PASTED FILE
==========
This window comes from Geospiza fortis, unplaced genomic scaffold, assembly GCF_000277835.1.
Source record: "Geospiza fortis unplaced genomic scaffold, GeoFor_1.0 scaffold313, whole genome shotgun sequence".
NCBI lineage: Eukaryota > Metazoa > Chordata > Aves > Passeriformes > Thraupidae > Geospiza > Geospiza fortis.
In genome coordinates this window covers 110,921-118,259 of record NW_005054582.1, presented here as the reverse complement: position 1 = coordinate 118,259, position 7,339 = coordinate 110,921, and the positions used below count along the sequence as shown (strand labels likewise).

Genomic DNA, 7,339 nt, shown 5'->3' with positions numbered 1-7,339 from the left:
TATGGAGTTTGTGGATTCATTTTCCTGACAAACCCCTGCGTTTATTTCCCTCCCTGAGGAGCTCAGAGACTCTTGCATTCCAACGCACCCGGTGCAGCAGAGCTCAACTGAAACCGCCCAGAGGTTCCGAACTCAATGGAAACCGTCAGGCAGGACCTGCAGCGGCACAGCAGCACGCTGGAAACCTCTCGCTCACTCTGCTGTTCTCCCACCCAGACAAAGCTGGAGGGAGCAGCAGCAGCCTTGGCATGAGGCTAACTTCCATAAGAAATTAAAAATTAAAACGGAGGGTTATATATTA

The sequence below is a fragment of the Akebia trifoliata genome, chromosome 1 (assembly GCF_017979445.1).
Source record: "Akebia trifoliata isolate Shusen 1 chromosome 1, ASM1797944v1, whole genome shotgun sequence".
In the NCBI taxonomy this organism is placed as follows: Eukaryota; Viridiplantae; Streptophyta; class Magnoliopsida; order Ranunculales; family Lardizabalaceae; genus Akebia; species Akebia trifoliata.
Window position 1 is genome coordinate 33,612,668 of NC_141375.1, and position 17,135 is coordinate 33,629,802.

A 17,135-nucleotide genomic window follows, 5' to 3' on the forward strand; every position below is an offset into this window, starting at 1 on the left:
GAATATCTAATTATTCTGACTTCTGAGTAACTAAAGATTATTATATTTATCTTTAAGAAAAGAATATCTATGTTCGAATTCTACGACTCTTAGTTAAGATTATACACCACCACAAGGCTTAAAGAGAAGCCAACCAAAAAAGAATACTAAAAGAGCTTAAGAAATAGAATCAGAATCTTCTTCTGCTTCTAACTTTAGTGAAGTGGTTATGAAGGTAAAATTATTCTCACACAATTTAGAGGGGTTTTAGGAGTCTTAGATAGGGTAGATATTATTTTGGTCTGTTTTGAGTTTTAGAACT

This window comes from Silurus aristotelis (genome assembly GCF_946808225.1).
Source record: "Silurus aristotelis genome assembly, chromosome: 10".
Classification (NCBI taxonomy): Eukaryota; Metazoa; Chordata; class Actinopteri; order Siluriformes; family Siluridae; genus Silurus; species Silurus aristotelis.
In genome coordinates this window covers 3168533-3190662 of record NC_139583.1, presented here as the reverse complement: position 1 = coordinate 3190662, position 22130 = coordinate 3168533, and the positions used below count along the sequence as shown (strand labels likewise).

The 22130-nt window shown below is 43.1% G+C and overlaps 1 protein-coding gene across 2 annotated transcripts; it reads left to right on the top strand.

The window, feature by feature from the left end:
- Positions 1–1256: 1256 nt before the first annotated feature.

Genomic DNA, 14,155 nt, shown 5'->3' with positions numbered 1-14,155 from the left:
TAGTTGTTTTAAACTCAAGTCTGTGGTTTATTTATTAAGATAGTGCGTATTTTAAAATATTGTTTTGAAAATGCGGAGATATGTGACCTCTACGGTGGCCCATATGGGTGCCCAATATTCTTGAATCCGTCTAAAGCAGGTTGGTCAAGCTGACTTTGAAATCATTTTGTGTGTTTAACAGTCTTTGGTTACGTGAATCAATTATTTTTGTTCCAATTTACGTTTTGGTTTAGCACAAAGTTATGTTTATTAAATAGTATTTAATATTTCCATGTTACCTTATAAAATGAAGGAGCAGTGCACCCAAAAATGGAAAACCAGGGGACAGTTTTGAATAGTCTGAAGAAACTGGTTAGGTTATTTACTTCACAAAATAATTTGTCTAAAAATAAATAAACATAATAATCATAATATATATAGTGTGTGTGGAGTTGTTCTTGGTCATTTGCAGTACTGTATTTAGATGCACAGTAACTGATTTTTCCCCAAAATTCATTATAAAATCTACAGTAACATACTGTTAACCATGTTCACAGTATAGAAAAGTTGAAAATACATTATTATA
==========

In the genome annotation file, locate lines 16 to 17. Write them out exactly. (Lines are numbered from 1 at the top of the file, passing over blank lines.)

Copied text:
In genome coordinates this window covers 3168533-3190662 of record NC_139583.1, presented here as the reverse complement: position 1 = coordinate 3190662, position 22130 = coordinate 3168533, and the positions used below count along the sequence as shown (strand labels likewise).

The 22130-nt window shown below is 43.1% G+C and overlaps 1 protein-coding gene across 2 annotated transcripts; it reads left to right on the top strand.